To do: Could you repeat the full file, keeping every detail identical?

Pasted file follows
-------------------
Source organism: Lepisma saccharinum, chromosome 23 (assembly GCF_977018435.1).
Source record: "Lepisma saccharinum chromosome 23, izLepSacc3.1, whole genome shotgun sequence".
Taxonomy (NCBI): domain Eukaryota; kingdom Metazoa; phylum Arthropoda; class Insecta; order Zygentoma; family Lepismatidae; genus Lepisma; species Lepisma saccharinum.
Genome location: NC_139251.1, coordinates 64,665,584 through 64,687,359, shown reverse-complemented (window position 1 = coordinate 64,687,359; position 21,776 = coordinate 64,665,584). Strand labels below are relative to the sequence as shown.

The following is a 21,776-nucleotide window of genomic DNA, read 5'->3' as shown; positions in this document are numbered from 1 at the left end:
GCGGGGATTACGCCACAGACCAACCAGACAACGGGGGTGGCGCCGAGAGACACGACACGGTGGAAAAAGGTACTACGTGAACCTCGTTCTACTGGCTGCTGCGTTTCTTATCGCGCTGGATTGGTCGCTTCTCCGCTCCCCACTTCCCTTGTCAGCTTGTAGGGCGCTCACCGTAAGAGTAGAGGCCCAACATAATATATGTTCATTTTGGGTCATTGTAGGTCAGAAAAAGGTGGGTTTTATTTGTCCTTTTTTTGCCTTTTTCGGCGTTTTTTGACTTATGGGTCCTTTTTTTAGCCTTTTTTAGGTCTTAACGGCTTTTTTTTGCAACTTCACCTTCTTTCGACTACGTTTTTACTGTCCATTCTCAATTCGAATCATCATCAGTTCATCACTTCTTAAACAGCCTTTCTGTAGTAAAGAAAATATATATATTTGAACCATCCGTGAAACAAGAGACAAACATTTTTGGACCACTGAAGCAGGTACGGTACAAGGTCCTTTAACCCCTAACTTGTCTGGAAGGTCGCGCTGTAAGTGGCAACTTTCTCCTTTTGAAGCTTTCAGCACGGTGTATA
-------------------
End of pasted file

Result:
Source organism: Lepisma saccharinum, chromosome 23 (assembly GCF_977018435.1).
Source record: "Lepisma saccharinum chromosome 23, izLepSacc3.1, whole genome shotgun sequence".
Taxonomy (NCBI): domain Eukaryota; kingdom Metazoa; phylum Arthropoda; class Insecta; order Zygentoma; family Lepismatidae; genus Lepisma; species Lepisma saccharinum.
Genome location: NC_139251.1, coordinates 64,665,584 through 64,687,359, shown reverse-complemented (window position 1 = coordinate 64,687,359; position 21,776 = coordinate 64,665,584). Strand labels below are relative to the sequence as shown.

The following is a 21,776-nucleotide window of genomic DNA, read 5'->3' as shown; positions in this document are numbered from 1 at the left end:
GCGGGGATTACGCCACAGACCAACCAGACAACGGGGGTGGCGCCGAGAGACACGACACGGTGGAAAAAGGTACTACGTGAACCTCGTTCTACTGGCTGCTGCGTTTCTTATCGCGCTGGATTGGTCGCTTCTCCGCTCCCCACTTCCCTTGTCAGCTTGTAGGGCGCTCACCGTAAGAGTAGAGGCCCAACATAATATATGTTCATTTTGGGTCATTGTAGGTCAGAAAAAGGTGGGTTTTATTTGTCCTTTTTTTGCCTTTTTCGGCGTTTTTTGACTTATGGGTCCTTTTTTTAGCCTTTTTTAGGTCTTAACGGCTTTTTTTTGCAACTTCACCTTCTTTCGACTACGTTTTTACTGTCCATTCTCAATTCGAATCATCATCAGTTCATCACTTCTTAAACAGCCTTTCTGTAGTAAAGAAAATATATATATTTGAACCATCCGTGAAACAAGAGACAAACATTTTTGGACCACTGAAGCAGGTACGGTACAAGGTCCTTTAACCCCTAACTTGTCTGGAAGGTCGCGCTGTAAGTGGCAACTTTCTCCTTTTGAAGCTTTCAGCACGGTGTATA